The combination of a stubborn winter that won’t go away and a long home stand against uncommon opponents will lead to some tough decisions for the Twins and their fans soon.

At the heart of the matter is this question: When is it too nasty outside to play baseball?

“A lot of variables go into assessing whether you’re going to play,” Twins President Dave St. Peter said Monday. “Air temperature is one, wind is another and of course precipitation is the biggest concern. Beyond that, you think about things like whether a team is returning over the course of a season.”

Because of those variables, St. Peter said deciding whether to play is “far from an exact science,” and Major League Baseball has no specific criteria.

But all the factors St. Peter mentioned could be in play starting Thursday, when the Twins are slated to open their home schedule against the Mariners in a game that has already been announced as a sellout.

Thursday’s forecast calls for sun and a high in the mid-30s — and that chilly day might be nicer than the next several days that follow it. Friday is a scheduled off day, and temps are only projected to climb into the mid-20s in Minneapolis.

“If Friday was markedly better than Thursday, we might consider postponing Thursday,” St. Peter said. “But we fully expect to play Thursday.”

Saturday might not climb above freezing. Sunday and Monday it might snow — the former being the finale of the Seattle series and the latter being the start of a series against Houston that ends Wednesday, with the forecast for the final two games only being marginally better.

Those are the only scheduled series for both teams at Target Field this season, so a postponement without an immediate makeup during the same series would mean trying to find a common off date to play later in the season.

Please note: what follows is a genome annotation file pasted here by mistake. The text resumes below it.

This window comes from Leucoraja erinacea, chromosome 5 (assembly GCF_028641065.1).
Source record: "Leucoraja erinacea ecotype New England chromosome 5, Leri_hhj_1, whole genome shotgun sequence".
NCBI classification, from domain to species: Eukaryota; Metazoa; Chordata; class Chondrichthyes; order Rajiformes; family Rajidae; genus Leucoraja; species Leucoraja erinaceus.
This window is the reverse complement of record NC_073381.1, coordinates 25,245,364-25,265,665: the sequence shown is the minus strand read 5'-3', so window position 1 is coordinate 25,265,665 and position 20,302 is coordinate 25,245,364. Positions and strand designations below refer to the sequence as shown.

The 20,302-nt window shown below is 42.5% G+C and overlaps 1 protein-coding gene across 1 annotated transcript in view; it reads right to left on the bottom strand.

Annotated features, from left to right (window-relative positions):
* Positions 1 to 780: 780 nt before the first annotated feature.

“There’s pressure against opponents that don’t return,” St. Peter said, adding that if the Twins were facing an AL Central opponent that has two more trips to Target Field this season there might be a better chance of a postponement. “But that doesn’t mean common sense won’t prevail.”

That said, the Twins will do everything within reason to play. And fans will have to decide how much they can tolerate.

St. Peter said the organization put out a call to all staff members to bring a shovel to work Wednesday — the day before the home opener, when snow from Monday and Tuesday could be lingering.

A Twins gametime starting temperature in the 30s is rare but not unprecedented, St. Peter said. It’s happened 10 times in the franchise’s history. The Twins and Blue Jays played on April 17, 2014, with a gametime starting temperature of 31 degrees — the coldest game in Target Field history. Thursday could at least be a few degrees warmer than that.

St. Peter was quick to note the Twins aren’t the only outdoor team dealing with the unseasonably cold spring and MLB’s earlier-than-usual season start, as postponements have already dotted the schedule.

“We don’t have evidence-based decisionmaking over the weather,” he said. “That’s up to Mother Nature, and she’s old-school.”

I had to ask St. Peter, though, if all this made him miss the Metrodome just a little.

“The benefits of Target Field far outweigh the certainty the Metrodome brought,” he said with a chuckle. “But we didn’t have this level of angst for those 28 years in the dome.”

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